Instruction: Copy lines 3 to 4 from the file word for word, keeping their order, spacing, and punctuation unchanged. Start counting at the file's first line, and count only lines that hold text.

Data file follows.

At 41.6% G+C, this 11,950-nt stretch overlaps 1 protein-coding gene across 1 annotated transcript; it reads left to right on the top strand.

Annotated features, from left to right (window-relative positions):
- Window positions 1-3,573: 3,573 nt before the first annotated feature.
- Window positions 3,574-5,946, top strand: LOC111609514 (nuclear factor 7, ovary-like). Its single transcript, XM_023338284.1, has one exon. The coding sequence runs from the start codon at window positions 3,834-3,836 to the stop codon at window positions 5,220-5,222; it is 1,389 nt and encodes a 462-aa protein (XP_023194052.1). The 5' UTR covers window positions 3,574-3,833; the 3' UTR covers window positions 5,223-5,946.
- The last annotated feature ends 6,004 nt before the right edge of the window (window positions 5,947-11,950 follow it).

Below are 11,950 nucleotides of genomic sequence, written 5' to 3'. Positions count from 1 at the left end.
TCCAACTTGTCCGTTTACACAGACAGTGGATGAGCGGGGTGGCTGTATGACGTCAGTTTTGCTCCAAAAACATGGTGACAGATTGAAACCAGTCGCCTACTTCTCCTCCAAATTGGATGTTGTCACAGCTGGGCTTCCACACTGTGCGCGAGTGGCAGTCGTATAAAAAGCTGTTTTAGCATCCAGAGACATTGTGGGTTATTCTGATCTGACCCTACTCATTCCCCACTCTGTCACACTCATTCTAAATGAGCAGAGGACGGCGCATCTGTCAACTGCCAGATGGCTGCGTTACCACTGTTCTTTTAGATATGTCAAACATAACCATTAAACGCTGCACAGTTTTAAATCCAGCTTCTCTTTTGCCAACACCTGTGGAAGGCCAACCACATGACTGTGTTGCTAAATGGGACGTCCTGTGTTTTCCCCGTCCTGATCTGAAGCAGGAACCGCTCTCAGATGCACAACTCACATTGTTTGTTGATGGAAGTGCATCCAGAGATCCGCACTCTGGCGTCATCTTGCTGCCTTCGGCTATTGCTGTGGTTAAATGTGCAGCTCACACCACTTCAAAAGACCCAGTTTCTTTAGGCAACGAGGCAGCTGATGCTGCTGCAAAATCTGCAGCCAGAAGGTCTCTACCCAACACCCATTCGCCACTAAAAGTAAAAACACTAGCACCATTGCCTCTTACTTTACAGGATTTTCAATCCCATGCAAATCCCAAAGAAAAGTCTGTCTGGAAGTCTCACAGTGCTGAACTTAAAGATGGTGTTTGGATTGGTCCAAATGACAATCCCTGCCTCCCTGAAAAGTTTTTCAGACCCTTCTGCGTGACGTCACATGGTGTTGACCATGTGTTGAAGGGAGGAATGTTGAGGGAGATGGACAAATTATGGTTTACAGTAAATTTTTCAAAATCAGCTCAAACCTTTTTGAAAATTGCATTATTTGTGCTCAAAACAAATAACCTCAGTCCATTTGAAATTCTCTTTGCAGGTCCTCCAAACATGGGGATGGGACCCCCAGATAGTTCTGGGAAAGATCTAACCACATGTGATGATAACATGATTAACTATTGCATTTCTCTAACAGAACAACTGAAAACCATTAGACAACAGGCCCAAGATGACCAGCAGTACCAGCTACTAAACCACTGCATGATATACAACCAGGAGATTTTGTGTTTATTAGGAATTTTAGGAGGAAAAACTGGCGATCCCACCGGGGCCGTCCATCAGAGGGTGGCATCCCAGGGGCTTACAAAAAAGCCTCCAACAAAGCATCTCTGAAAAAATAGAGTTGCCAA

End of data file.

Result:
- Window positions 1-3,573: 3,573 nt before the first annotated feature.
- Window positions 3,574-5,946, top strand: LOC111609514 (nuclear factor 7, ovary-like). Its single transcript, XM_023338284.1, has one exon. The coding sequence runs from the start codon at window positions 3,834-3,836 to the stop codon at window positions 5,220-5,222; it is 1,389 nt and encodes a 462-aa protein (XP_023194052.1). The 5' UTR covers window positions 3,574-3,833; the 3' UTR covers window positions 5,223-5,946.